Metallica recently announced their only U.S. show for 2016. In the soon to be opened latest example of the sports equivalent of a Golden Calf soon to be known as U.S. Bank Stadium in Minneapolis, MN. Which means what exactly? Witness if you will the following:
Super excited his favorite band is coming to town, Billy (We’ll call him Billy) settles down in front of his laptop and logs into Ticketmaster and waits for Metallica tickets to go on sale. Hitting refresh until he is taken to a screen listing his ticket options. The adrenaline flows as he works his way to discover his first choice of seats had already sold out. No matter. Billy is open to almost any seat. Billy wants to take his recently turned teenage son to see his old man’s favorite band. Billy just wants to be there. Shortly after transcribing the fuzzy and distorted CAPTCHA image of numbers and letters (is this case sensitive?) Billy is required to enter to prove to Ticketmaster that he is indeed a human, he is told there are in fact zero tickets left. A dejected Billy lifts his head. Not even ten minutes have passed.
The good news is at that exact moment a large number of the 50,000 seats that sold in under 10 minutes were now available to Billy, and anyone else, at a slight markup. If you consider three times face value slight. Odds are if you’re reading this, you’ve found yourself in Billy’s shoes at least once.
The first time I bought tickets to a rock concert was in late summer 1987 to see KISS on their Crazy Nights Tour. Hearing the stories growing up of camping for days or getting in line hours early, I had my own visions of 9th grade me running a warrior dash through Dayton’s department store. Charging up the escalator hoping to secure one of those precious few front row seats to see my favorite band. I may have been just as excited to buy the tickets as I was to go to the show. So me and my buddy Wilson made my dad get up at 6:00 in the morning and drive us to Dayton’s in Rochester. Our arousal only grew when were the third and fourth person in line. Front row for sure! When the doors opened approx three hours later, tickets in hand, I was metaphorically punched in the gut as I learned the term “General Admission”.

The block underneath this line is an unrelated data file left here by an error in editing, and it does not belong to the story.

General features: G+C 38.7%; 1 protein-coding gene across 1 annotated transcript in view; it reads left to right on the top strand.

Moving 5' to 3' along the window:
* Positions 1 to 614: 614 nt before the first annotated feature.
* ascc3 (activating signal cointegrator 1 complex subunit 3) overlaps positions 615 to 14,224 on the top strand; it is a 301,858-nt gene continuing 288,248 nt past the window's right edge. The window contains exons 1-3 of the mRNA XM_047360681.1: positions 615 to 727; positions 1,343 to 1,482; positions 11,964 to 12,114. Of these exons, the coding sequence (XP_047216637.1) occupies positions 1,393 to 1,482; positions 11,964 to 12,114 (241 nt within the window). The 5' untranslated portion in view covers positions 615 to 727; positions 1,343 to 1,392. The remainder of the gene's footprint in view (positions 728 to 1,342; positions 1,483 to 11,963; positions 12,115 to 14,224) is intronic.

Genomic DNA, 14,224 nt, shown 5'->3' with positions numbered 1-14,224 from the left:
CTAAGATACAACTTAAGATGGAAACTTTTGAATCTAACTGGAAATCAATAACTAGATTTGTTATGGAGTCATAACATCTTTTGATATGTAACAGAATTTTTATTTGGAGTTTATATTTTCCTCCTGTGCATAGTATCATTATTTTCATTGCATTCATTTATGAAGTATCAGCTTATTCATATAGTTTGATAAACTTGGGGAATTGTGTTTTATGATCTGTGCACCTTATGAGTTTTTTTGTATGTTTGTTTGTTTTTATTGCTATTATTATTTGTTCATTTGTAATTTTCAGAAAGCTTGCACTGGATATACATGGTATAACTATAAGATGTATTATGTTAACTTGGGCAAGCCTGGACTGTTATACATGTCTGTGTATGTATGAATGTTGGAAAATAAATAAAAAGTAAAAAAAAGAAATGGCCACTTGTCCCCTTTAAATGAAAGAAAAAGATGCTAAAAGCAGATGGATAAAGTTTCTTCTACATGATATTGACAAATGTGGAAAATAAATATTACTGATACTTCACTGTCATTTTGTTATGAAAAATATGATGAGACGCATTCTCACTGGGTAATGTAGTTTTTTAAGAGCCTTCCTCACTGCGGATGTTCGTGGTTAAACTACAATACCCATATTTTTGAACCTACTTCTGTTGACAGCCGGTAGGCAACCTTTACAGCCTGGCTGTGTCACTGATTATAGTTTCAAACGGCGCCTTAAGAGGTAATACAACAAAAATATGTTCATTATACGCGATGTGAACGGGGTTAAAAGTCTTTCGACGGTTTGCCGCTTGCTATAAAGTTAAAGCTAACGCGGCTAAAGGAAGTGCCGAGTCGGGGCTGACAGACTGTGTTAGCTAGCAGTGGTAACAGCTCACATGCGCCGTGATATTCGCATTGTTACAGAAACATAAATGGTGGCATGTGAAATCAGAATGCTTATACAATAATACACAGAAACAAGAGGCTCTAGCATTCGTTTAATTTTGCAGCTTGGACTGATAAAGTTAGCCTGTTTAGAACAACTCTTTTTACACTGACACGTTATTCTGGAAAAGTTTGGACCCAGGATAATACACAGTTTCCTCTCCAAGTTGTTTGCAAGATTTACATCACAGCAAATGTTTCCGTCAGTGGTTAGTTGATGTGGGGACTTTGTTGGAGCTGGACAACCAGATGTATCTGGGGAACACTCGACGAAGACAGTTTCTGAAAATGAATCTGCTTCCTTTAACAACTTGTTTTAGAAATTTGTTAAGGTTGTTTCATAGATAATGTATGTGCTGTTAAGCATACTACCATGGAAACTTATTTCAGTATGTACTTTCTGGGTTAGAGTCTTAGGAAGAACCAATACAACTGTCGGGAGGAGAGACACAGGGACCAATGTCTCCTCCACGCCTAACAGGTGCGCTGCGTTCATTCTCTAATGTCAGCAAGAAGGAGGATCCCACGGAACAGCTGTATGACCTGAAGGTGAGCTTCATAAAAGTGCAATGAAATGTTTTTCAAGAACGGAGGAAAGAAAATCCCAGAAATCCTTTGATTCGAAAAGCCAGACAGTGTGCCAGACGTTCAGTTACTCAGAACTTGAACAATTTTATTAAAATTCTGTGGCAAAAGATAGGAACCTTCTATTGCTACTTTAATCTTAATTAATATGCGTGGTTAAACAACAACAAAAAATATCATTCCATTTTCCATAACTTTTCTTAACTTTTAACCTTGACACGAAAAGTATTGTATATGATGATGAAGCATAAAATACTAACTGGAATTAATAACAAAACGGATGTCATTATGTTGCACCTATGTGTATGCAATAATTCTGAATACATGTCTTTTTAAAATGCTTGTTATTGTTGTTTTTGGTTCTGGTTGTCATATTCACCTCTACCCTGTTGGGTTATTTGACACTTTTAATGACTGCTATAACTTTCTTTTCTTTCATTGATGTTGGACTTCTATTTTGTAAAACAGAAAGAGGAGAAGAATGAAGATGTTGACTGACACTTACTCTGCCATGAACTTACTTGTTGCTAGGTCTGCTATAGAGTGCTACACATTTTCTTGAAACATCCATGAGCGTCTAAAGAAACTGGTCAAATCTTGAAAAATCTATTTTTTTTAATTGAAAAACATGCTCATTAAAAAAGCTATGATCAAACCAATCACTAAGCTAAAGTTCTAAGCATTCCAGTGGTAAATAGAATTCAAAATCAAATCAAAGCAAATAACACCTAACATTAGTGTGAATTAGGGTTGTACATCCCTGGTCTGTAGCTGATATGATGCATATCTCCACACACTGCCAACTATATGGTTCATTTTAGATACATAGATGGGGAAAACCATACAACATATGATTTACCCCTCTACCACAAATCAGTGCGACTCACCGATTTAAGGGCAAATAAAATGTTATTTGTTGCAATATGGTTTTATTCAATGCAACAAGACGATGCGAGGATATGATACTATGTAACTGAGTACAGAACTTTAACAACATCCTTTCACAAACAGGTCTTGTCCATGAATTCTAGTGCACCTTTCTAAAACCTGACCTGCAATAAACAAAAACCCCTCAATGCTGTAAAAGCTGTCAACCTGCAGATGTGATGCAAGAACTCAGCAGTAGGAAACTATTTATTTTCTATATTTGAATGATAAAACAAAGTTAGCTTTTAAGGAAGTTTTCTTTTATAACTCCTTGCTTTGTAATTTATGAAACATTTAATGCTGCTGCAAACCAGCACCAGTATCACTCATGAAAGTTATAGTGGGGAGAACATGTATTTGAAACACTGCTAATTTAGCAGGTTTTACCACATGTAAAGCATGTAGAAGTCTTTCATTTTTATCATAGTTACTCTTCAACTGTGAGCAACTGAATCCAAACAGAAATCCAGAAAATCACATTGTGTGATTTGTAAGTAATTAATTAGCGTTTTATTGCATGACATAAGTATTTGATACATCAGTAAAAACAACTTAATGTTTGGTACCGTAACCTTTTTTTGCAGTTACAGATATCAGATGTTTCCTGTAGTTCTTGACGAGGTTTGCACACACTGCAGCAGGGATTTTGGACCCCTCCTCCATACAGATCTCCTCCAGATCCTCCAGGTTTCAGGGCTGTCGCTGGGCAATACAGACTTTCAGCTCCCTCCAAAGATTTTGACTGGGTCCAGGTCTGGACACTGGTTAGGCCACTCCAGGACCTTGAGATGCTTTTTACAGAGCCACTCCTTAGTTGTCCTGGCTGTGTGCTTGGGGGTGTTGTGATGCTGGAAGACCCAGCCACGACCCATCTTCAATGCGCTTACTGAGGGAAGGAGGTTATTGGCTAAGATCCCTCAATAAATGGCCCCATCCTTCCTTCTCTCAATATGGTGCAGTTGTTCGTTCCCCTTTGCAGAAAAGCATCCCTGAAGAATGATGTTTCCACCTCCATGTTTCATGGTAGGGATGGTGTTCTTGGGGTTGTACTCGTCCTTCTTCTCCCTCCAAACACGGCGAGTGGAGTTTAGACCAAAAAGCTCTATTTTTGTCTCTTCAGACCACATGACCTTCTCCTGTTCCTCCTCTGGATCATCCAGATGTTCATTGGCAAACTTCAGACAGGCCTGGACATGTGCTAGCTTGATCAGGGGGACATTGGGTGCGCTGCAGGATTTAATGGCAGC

By the mid-nineties, as you stood in the same line, you could also try calling Ticketmaster on your cell phone in an effort to get the best seats before you make it to the ticket window. Today, all you need is an internet connection. And a six-figure annual income. But we’ll get to that.
Over the years, my interest in seeing a band in an arena has waned in equal proportion to the list of fees that you are suddenly faced with after going through the whole process and of course just before clicking on that “purchase” icon. And judging by the lack of shows in an arena environment, I’m not the only one. Late 2014 the Foo Fighters announced tickets for all of their upcoming tour initially would only be available at the box office of each concerts arena. Online sales would commence after that. I hadn’t stood in a ticket line in years and the prospect of doing it now had the personal appeal of having my picture taken with Justin Bieber. Or his cut out. But I did it. And once again I got that feeling. That I was doing something. By the second hour in line, I had become friendly with my temporary BFF’s. We were united in our quest to slowly walk around the arena in a single file line. When I finally got my tickets and turned to leave I saw one of my temporary BFF’s looking at his prized tickets as well. Our eyes caught as he looked up, and for one moment I felt both happy we got tickets that WE wanted and a little sad because I was never going to see my new buddy again.